Reports & Papers

23 Items

Donald Trump and Anthony Fauci

AP/Alex Brandon

Paper - Centre for International Governance Innovation

US Intelligence, the Coronavirus and the Age of Globalized Challenges

| Aug. 24, 2020

This essay makes three arguments. First, the US government will need to establish a coronavirus commission, similar to the 9/11 commission, to determine why, since April 2020, the United States has suffered more coronavirus fatalities than any other country in the world. Second, the COVID-19 pandemic represents a watershed for what will be a major national security theme this century: biological threats, both from naturally occurring pathogens and from synthesized biology. Third, intelligence about globalized challenges, such as pandemics, needs to be dramatically reconceptualized, stripping away outmoded levels of secrecy.

Tractors on Westminster bridge

AP/Matt Dunham

Paper - Institut für Sicherheitspolitik

The Global Order After COVID-19

| 2020

Despite the far-reaching effects of the current pandemic,  the essential nature of world politics will not be transformed. The territorial state will remain the basic building-block of international affairs, nationalism will remain a powerful political force, and the major powers will continue to compete for influence in myriad ways. Global institutions, transnational networks, and assorted non-state actors will still play important roles, of course, but the present crisis will not produce a dramatic and enduring increase in global governance or significantly higher levels of international cooperation. In short, the post-COVID-19 world will be less open, less free, less prosperous, and more competitive than the world many people expected to emerge only a few years ago.

Paper - Carnegie-Tsinghua Center for Global Policy

Stabilizing Sino-Indian Security Relations: Managing the Strategic Rivalry After Doklam

| June 21, 2018

The paper provides a detailed analysis of the contemporary Sino-Indian conventional ground and nuclear force balances and carefully reconstructs how mutual developments in these areas are perceived by both New Delhi and Beijing.

Paper - International Security Program, Belfer Center

They Believed They Were Doing No Wrong: NSA and the Snowden Documents

| March 26, 2015

"At the conclusion of this research, and to summarize my bottom line, I would say that the NSA, while operating under the direction of higher authority, nevertheless had a mindset—typically American—of overdoing things and with it, a reflex of protecting the secrets of the organization."

Report - Centre for International Governance Innovation

Unleashing the Nuclear Watchdog: Strengthening and Reform of the IAEA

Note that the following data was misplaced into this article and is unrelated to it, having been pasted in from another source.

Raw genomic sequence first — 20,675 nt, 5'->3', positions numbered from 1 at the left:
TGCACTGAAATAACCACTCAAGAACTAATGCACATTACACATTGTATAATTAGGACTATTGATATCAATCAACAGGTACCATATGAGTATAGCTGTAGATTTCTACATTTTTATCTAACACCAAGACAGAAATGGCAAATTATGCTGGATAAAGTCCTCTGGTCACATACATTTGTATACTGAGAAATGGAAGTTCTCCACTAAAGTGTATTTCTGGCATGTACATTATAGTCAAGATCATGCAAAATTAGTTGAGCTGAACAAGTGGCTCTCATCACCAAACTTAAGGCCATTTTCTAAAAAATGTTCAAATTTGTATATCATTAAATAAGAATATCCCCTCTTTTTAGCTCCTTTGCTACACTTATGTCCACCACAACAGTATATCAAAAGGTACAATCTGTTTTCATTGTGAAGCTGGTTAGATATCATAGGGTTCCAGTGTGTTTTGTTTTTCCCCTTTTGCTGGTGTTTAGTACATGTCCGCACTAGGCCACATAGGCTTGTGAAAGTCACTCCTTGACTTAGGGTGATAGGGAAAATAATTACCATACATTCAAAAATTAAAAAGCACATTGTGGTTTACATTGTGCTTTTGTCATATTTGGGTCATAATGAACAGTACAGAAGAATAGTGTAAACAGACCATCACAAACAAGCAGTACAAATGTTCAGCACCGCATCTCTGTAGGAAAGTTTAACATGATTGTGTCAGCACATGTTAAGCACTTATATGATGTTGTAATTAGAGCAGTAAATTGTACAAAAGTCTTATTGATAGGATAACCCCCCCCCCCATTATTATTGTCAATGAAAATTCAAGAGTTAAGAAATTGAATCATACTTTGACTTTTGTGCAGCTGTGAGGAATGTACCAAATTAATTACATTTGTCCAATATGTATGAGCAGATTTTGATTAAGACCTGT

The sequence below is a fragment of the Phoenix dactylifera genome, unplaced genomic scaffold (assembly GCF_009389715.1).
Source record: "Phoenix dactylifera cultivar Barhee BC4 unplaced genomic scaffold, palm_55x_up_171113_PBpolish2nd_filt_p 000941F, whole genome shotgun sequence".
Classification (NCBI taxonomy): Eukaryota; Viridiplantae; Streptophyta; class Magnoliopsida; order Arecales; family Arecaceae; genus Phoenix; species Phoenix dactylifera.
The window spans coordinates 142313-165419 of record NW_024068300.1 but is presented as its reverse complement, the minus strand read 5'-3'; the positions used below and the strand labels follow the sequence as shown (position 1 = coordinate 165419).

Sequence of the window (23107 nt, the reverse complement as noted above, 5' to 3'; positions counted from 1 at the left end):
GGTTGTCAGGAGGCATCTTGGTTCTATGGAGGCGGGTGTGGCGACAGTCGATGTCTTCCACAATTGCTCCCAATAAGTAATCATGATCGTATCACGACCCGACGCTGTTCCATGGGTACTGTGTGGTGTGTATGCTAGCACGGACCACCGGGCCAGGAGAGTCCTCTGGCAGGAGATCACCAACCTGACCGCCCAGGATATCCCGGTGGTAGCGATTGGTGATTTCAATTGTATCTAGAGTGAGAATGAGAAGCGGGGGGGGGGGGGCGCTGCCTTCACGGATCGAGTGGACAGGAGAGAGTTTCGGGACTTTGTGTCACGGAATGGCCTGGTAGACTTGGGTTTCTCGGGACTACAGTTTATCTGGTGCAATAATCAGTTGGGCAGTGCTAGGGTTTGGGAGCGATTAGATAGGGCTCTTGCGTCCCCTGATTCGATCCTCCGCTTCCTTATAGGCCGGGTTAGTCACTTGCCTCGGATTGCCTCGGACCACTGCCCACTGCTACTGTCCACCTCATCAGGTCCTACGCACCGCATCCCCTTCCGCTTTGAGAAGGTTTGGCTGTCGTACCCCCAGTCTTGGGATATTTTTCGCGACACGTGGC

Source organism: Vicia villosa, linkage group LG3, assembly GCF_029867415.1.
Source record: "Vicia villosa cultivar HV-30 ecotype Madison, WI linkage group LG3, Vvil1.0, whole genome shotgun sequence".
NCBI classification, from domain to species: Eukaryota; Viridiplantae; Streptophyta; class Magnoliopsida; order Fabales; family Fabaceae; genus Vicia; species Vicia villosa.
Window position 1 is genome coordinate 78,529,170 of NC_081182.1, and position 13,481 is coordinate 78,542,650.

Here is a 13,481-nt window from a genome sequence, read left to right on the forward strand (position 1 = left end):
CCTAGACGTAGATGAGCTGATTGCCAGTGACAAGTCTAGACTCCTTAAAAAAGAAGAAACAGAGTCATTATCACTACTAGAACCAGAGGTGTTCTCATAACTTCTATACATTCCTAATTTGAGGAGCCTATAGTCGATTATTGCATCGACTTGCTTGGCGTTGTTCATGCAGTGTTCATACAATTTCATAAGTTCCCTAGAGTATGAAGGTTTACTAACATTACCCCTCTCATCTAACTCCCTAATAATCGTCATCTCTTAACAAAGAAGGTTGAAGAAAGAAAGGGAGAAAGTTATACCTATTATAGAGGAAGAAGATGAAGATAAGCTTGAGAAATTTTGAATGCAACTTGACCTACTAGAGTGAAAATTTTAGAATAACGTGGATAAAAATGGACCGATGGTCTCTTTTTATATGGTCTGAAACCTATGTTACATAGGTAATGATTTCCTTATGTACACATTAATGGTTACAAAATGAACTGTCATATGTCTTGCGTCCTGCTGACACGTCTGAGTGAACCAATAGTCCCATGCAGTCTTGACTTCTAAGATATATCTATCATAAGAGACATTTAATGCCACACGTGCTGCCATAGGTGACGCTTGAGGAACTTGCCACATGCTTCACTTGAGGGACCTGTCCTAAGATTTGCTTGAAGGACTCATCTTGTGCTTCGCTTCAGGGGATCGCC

| June 2012

This report marks the culmination of a two-year research project that examined all aspects of the mandate and operations of the International Atomic Energy Agency, from major programs on safeguards, safety, security, and the peaceful uses of nuclear energy to governance, management, and finance.

Mar. 29, 2010: a poster in Lahore, Pakistan, shows Pakistani nuclear scientist A.Q. Khan. As U.S. President Barack Obama hosted a nuclear security summit in April 2010, many states remained weak links in the global defense against nuclear terrorism.

AP Photo

Report - Begin-Sadat Center for Strategic Studies

The Armageddon Scenario: Israel and the Threat of Nuclear Terrorism

| April 2010

The following study focuses on the threat of nuclear terrorism facing Israel. It begins with an overview of the nature of the threat, before turning to the potential perpetrators of nuclear terrorism against Israel, possible delivery mechanisms and targets, and the specific scenarios under which the threat to Israel might materialize. The study then presents possible policy options for Israel to deal with the threat, both unilaterally and in conjunction with the United States.

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Report - IBM Center for Business and Government

Transforming the Intelligence Community: Improving the Collection and Management of Information

| October 2005

In the years since the end of the Cold War, the intelligence community (IC) has engaged in much soul searching but with little action. That is beginning to change in the wake of intelligence failures surrounding September 11, 2001, and in Iraq. But the solutions enacted so far, especially the creation of the Office of the Director of National Intelligence, do not get to some of the real problems in the community. The community was built to follow the Soviet monolith, and it needs fundamental reforms in the ways ordinary intelligence officers work to meet the new threats of the 21st century.

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Paper - Program on Information Resource Policy, Harvard University

Intelligence Reform: A Question of Balance

| May 2005

On 22 July 2004, the 9/11 Commission released its report on the events surrounding the attacks of 11 September 2001. The 9/11 Report renewed calls for reform of the intelligence community (IC), continuing a long series of intelligence reform efforts that began shortly after the National Security Act of 1947 laid the foundation of the modern IC.